In JoVE (1)
Articles by Mehmet Akif Baktir in JoVE
Assessment of Dendritic Arborization in the Dentate Gyrus of the Hippocampal Region in Mice Devsmita Das1,2, Cristy Phillips3, Bill Lin1, Fatemeh Mojabi1, Mehmet Akif Baktir2, Van Dang1,2, Ravikumar Ponnusamy1, Ahmad Salehi1,2 1VA Palo Alto Health Care System, 2Department of Psychiatry and Behavioral Sciences, Stanford University School of Medicine, 3Department of Physical Therapy, Arkansas State University We describe two methods for visualization and quantification of dendritic arborization in the hippocampus of mouse models: real-time and extended depth of field imaging. While the former method allows sophisticated topographical tracing and quantification of the extent of branching, the latter allows speedy visualization of the dendritic tree.
Other articles by Mehmet Akif Baktir on PubMed
Neuroprotective Effects of Physical Activity on the Brain: a Closer Look at Trophic Factor Signaling Frontiers in Cellular Neuroscience. 2014 | Pubmed ID: 24999318 While the relationship between increased physical activity and cognitive ability has been conjectured for centuries, only recently have the mechanisms underlying this relationship began to emerge. Convergent evidence suggests that physical activity offers an affordable and effective method to improve cognitive function in all ages, particularly the elderly who are most vulnerable to neurodegenerative disorders. In addition to improving cardiac and immune function, physical activity alters trophic factor signaling and, in turn, neuronal function and structure in areas critical for cognition. Sustained exercise plays a role in modulating anti-inflammatory effects and may play a role in preserving cognitive function in aging and neuropathological conditions. Moreover, recent evidence suggests that myokines released by exercising muscles affect the expression of brain-derived neurotrophic factor synthesis in the dentate gyrus of the hippocampus, a finding that could lead to the identification of new and therapeutically important mediating factors. Given the growing number of individuals with cognitive impairments worldwide, a better understanding of how these factors contribute to cognition is imperative, and constitutes an important first step toward developing non-pharmacological therapeutic strategies to improve cognition in vulnerable populations.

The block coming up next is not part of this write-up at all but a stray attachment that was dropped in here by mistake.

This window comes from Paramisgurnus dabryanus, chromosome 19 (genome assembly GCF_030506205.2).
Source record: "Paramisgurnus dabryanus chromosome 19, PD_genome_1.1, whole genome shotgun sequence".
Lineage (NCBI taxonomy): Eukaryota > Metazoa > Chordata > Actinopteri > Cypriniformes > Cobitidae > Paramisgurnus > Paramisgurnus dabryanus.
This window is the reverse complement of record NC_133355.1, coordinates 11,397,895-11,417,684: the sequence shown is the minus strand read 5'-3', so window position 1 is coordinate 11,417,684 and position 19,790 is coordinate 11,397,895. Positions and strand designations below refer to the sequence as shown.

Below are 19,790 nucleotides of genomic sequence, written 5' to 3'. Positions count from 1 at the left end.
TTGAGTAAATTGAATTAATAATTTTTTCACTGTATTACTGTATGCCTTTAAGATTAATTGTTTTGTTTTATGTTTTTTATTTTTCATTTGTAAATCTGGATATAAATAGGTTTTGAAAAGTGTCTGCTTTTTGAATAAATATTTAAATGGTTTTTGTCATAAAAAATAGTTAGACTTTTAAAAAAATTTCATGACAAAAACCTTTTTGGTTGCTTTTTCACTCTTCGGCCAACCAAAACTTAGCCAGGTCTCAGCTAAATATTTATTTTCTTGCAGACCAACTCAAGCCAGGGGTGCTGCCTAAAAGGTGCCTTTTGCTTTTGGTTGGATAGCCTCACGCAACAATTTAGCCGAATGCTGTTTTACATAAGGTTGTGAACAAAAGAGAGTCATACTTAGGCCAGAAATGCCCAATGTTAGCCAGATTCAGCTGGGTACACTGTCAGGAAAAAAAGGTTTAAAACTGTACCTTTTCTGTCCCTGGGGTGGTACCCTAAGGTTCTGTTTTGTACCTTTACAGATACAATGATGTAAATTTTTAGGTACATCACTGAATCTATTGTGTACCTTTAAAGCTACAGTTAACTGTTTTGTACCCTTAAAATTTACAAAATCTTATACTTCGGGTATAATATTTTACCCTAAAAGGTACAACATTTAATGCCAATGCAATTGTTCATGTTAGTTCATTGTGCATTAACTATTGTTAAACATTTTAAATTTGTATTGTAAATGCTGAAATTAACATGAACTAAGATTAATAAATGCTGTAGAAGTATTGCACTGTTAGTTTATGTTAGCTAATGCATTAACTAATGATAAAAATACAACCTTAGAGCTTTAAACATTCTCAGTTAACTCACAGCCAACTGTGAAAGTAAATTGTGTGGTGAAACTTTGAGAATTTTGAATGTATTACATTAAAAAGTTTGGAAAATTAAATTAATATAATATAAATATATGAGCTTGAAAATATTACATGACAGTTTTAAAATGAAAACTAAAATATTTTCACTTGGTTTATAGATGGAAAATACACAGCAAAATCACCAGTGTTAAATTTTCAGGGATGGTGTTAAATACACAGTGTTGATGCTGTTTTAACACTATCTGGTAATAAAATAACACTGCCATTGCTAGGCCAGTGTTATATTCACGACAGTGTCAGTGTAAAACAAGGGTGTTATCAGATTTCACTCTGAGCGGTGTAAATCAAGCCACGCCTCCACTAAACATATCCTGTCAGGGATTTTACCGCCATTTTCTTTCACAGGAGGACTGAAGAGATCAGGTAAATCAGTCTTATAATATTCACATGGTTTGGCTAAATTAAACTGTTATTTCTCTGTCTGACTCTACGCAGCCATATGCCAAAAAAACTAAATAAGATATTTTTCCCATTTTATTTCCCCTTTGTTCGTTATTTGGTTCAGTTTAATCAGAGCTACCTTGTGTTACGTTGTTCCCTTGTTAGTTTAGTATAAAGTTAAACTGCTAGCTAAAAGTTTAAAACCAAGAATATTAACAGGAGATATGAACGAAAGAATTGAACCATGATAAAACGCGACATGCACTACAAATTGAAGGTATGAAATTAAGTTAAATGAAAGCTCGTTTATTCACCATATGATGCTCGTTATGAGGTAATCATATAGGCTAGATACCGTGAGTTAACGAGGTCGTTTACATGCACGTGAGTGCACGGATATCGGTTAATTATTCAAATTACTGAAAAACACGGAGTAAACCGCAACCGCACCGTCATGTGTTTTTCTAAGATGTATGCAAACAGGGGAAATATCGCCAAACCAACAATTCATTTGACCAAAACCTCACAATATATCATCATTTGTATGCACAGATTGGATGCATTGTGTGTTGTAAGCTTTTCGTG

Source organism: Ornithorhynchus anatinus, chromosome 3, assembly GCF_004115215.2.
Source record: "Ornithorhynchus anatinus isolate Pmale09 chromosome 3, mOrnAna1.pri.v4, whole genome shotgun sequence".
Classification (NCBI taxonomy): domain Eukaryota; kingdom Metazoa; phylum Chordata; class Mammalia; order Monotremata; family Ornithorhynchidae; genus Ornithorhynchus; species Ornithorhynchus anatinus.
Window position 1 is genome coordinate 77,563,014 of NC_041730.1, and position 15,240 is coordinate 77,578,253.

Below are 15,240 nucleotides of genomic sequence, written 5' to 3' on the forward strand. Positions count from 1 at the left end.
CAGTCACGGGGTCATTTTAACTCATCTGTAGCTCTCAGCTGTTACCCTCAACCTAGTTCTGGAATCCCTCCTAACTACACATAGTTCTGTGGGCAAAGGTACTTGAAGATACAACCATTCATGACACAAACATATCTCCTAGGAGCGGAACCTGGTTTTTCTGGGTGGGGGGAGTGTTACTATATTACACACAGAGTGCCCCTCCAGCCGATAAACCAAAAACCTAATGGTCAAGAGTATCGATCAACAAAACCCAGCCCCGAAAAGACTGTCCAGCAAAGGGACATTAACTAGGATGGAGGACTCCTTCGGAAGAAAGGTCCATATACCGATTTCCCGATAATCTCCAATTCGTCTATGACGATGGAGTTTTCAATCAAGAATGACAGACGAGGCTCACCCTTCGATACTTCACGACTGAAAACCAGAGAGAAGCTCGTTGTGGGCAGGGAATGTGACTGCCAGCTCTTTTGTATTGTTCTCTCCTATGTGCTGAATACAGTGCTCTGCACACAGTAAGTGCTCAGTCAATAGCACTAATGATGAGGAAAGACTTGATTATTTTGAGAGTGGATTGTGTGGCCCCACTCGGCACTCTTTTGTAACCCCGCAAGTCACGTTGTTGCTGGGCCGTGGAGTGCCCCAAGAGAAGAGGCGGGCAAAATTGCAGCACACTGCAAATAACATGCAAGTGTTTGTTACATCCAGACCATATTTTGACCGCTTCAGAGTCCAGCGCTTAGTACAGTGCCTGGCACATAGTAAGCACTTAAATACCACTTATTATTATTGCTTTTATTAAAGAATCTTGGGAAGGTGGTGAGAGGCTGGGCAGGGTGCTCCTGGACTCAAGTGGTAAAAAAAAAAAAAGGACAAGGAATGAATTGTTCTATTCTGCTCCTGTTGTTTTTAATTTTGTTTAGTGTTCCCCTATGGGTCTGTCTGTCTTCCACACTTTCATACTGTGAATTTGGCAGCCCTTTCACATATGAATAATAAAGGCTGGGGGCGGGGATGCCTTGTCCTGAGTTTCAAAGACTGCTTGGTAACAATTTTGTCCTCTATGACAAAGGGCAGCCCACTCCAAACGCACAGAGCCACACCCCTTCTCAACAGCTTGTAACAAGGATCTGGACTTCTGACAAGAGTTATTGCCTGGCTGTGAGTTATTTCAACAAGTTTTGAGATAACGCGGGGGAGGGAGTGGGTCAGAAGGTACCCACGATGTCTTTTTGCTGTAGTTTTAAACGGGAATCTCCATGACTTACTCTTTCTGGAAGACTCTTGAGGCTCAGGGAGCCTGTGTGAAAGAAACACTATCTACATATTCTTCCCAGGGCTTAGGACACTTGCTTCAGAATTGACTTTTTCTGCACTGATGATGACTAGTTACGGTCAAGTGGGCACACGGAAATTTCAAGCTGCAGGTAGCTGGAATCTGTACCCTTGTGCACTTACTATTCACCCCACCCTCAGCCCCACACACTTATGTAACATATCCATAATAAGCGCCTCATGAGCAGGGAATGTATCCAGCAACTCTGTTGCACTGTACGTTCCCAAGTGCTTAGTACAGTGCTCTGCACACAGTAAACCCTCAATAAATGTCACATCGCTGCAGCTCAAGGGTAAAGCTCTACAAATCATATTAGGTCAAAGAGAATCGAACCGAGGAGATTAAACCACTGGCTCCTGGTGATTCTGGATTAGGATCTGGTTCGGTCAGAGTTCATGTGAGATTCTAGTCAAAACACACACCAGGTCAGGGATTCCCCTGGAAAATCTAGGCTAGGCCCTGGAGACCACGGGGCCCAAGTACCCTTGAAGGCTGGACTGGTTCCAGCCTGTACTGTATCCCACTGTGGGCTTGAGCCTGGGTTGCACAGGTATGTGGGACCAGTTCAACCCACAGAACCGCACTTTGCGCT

The Link Between Physical Activity and Cognitive Dysfunction in Alzheimer Disease Physical Therapy. Jan, 2015 | Pubmed ID: 25573757 Alzheimer's disease (AD) is a chronic, neurodegenerative disorder that adversely affects neurons in the brain, ultimately resulting in loss of memory and language, behavioural disturbances, and dependence on caregivers. The strongest risk factor for AD is aging, a risk that doubles every five years after the age of 65 years.(1) Increasing population, longevity, and economic prosperity have contributed to concern of a dementia epidemic in the aging population. Currently, 26 million individuals are affected by AD worldwide, a number that is expected to approximate 106 million by the year 2050, provoking serious clinical, social, ethical, and economical problems.(1.)